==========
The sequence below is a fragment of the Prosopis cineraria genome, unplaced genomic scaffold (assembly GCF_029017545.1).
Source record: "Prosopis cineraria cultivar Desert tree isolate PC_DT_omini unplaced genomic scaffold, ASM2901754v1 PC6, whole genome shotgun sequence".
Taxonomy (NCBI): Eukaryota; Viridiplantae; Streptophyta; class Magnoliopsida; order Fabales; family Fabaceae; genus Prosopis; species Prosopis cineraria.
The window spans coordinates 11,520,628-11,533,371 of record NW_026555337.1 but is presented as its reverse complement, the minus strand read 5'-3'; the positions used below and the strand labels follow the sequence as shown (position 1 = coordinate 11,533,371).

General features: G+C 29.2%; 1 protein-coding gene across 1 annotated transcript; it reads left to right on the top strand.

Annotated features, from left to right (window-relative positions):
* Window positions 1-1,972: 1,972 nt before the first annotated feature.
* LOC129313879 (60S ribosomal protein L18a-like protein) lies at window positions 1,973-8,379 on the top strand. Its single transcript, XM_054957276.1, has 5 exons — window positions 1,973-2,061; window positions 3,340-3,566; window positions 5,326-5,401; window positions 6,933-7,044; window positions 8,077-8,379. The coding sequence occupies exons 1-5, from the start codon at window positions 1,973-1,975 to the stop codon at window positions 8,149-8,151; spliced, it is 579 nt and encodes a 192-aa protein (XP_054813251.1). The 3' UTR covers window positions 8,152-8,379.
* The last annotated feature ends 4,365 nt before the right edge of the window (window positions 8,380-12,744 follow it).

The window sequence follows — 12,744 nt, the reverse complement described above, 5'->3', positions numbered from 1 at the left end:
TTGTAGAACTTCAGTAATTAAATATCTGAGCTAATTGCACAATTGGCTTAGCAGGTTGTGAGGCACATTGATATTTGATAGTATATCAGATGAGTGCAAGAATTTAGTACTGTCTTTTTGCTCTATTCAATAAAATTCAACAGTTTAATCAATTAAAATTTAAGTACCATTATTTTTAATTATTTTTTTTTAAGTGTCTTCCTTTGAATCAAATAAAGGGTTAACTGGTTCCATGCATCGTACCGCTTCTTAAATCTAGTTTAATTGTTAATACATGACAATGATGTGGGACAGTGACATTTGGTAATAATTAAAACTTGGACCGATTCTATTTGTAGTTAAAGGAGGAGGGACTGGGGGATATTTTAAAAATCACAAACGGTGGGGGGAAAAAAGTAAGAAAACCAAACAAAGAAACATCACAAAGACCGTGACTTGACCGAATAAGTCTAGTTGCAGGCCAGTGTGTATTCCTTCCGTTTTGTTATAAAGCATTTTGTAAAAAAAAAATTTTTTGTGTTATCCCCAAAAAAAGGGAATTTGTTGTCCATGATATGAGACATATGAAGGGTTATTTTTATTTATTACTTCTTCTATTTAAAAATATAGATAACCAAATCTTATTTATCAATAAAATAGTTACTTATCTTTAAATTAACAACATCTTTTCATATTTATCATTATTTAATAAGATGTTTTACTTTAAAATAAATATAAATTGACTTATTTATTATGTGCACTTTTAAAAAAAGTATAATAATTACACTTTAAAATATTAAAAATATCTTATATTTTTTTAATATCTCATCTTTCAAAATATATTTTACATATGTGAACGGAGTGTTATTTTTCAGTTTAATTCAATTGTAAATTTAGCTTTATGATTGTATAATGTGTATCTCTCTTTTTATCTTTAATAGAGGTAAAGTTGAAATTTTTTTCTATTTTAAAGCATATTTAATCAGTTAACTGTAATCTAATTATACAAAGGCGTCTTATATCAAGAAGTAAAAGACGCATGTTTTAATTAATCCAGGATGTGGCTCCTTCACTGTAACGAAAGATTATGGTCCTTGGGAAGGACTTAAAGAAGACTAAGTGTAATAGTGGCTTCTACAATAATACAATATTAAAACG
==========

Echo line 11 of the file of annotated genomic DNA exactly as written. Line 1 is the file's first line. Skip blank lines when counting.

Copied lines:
TTGTAGAACTTCAGTAATTAAATATCTGAGCTAATTGCACAATTGGCTTAGCAGGTTGTGAGGCACATTGATATTTGATAGTATATCAGATGAGTGCAAGAATTTAGTACTGTCTTTTTGCTCTATTCAATAAAATTCAACAGTTTAATCAATTAAAATTTAAGTACCATTATTTTTAATTATTTTTTTTTAAGTGTCTTCCTTTGAATCAAATAAAGGGTTAACTGGTTCCATGCATCGTACCGCTTCTTAAATCTAGTTTAATTGTTAATACATGACAATGATGTGGGACAGTGACATTTGGTAATAATTAAAACTTGGACCGATTCTATTTGTAGTTAAAGGAGGAGGGACTGGGGGATATTTTAAAAATCACAAACGGTGGGGGGAAAAAAGTAAGAAAACCAAACAAAGAAACATCACAAAGACCGTGACTTGACCGAATAAGTCTAGTTGCAGGCCAGTGTGTATTCCTTCCGTTTTGTTATAAAGCATTTTGTAAAAAAAAAATTTTTTGTGTTATCCCCAAAAAAAGGGAATTTGTTGTCCATGATATGAGACATATGAAGGGTTATTTTTATTTATTACTTCTTCTATTTAAAAATATAGATAACCAAATCTTATTTATCAATAAAATAGTTACTTATCTTTAAATTAACAACATCTTTTCATATTTATCATTATTTAATAAGATGTTTTACTTTAAAATAAATATAAATTGACTTATTTATTATGTGCACTTTTAAAAAAAGTATAATAATTACACTTTAAAATATTAAAAATATCTTATATTTTTTTAATATCTCATCTTTCAAAATATATTTTACATATGTGAACGGAGTGTTATTTTTCAGTTTAATTCAATTGTAAATTTAGCTTTATGATTGTATAATGTGTATCTCTCTTTTTATCTTTAATAGAGGTAAAGTTGAAATTTTTTTCTATTTTAAAGCATATTTAATCAGTTAACTGTAATCTAATTATACAAAGGCGTCTTATATCAAGAAGTAAAAGACGCATGTTTTAATTAATCCAGGATGTGGCTCCTTCACTGTAACGAAAGATTATGGTCCTTGGGAAGGACTTAAAGAAGACTAAGTGTAATAGTGGCTTCTACAATAATACAATATTAAAACG